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The Natives Issue

Grizzly Girl

On September 27th two years ago, my coworker Catherine and I went on a hike to celebrate the end of our summer work season. I have a bad knee from snowboarding and she had previously sprained her ankle, so we decided to take an easy route.

by Kelsy Rae Running Wolf
Jan 1 2006, 12:00am

An hour after the attack

On September 27th two years ago, my coworker Catherine and I went on a hike to celebrate the end of our summer work season. I have a bad knee from snowboarding and she had previously sprained her ankle, so we decided to take an easy route to Row Lakes in Glacier National Park. Some of our friends were going to meet us out there after they took a tougher course.

It was a nice day. It had just snowed so there was a little bit of white on the ground, but it was sunny and pretty warm. It’s about a 17-mile hike that we were going to do. We got to the top of the Piegan Pass, which is smack dab in the middle, and two friends who had come along with us decided they wanted to head back and do some canoeing. Catherine and I chose to go on. A mile or so down, we started going off-trail. We were following a path that Catherine knew from before. It was the migration trail of some elk or something. We kind of went up and over toward the mountains. Catherine pretty much knew where we were going so I just followed her.

We passed a creek and then a little ways from that we entered really thick bushes. It was thick enough that you had to really push through. At one point we even needed to crawl. We realized we had lost the trail, so we separated to look for it, going in different directions and circling upward, calling back and forth to each other so we wouldn’t lose the other. We were being plenty loud. Then we came back together because we couldn’t find the trail anywhere.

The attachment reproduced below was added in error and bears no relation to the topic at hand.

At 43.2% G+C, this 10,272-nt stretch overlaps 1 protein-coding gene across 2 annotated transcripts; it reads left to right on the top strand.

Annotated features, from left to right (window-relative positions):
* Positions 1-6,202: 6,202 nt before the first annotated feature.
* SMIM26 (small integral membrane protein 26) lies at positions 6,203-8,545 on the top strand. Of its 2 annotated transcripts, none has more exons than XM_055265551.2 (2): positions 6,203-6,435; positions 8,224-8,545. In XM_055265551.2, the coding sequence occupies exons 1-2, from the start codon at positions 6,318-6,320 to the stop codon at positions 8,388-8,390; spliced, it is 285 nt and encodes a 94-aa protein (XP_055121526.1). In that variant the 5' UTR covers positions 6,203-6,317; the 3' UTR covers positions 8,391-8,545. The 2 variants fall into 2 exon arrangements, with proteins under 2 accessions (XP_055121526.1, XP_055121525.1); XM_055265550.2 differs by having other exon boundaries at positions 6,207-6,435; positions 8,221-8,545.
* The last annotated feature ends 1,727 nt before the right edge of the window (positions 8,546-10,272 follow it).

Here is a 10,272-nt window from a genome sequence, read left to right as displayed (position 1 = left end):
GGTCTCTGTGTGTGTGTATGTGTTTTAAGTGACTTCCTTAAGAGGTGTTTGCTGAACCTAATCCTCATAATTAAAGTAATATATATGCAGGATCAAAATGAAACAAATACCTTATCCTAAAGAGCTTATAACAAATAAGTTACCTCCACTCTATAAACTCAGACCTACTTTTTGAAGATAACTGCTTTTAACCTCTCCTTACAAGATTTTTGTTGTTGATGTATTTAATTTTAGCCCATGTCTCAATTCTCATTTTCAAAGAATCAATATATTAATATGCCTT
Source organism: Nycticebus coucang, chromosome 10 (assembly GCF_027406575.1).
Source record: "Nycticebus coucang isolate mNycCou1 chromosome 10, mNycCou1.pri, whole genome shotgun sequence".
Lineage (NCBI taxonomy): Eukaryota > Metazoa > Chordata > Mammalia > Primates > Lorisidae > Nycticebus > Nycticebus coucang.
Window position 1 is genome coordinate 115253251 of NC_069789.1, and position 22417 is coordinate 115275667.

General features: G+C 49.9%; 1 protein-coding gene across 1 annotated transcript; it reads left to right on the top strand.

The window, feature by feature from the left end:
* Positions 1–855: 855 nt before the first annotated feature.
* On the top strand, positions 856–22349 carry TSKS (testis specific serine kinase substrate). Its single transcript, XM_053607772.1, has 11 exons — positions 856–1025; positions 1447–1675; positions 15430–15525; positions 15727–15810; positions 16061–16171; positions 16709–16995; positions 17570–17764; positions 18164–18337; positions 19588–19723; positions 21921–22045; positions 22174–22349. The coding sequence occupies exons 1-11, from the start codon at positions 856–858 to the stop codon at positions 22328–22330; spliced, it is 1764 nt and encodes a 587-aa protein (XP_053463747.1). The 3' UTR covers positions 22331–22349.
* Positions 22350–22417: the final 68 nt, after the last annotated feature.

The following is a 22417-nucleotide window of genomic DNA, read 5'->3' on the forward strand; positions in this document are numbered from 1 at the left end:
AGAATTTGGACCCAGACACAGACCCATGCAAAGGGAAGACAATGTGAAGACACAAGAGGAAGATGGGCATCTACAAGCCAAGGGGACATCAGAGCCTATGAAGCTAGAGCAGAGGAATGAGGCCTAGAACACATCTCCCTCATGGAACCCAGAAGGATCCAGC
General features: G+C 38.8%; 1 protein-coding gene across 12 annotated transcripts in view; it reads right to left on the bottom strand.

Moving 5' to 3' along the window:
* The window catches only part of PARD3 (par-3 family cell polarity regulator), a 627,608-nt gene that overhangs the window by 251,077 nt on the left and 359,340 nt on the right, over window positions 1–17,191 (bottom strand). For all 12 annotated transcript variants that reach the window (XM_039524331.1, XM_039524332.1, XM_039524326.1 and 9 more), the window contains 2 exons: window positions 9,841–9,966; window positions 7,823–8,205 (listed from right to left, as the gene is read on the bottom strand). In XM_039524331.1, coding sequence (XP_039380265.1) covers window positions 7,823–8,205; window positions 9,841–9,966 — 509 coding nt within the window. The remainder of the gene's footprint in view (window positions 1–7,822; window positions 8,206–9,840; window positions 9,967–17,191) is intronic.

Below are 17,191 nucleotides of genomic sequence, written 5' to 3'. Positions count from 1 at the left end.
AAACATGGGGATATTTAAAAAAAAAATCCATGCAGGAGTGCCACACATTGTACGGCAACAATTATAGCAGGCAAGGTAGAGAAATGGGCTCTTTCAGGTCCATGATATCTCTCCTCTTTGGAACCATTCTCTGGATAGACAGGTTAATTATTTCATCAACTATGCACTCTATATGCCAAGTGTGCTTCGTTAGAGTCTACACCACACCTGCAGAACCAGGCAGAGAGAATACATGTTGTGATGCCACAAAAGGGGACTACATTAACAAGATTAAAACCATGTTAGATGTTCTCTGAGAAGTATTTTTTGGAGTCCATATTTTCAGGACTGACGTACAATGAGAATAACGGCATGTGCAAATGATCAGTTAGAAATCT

We were standing there discussing what to do when we first heard the bear woofing and huffing and snapping its jaws. The growling started, and it was so loud the vibration shook my body. We looked at each other and realized that neither one of us had any place to go or anything to get under. I had gone hunting a lot with my dad and brother when I was little and they always told me to try and get under something if there was a grizzly coming.

Then the bear started charging at us. All I knew was that I didn’t want to actually see the bear coming for me, so I turned my back on the sound of it crashing through the bushes. I didn’t see what happened to Catherine, but it seems she was pushed from behind, up into the trees, and then down on her bad ankle, spraining it again. The bear sort of shoved her out of the way to come for me. They do that because they figure the one in front is the strongest, so they get her out of the way and go for the weakest—the one at the back.

The first thing I felt was teeth biting into my shoulder, and then I was down on the ground on my stomach with the bear on top of me. It was standing on me with a paw on each of my arms. It was the weirdest sensation to have teeth piercing me. I wasn’t even scared of dying; it was just strange and I knew I didn’t want to see it happen. After the third bite, I started to focus on my breathing. I tried to slow it down as much as I could so that I would seem dead. Grizzlies like to eat rotting meat. They kill their prey, make sure it’s dead, and then come back to eat it a little later.

Once I did that, the bear stopped and then took one more small nip at me. I was able to look up at it then, and I saw its nose and its mouth right above me. I could somehow tell that it wasn’t going to keep biting.

Catherine, when she landed, had been able to knock the safety off on her can of bear spray. I looked over at her and saw a red cloud of mist coming toward the bear and me. It hit us and the bear took off right away.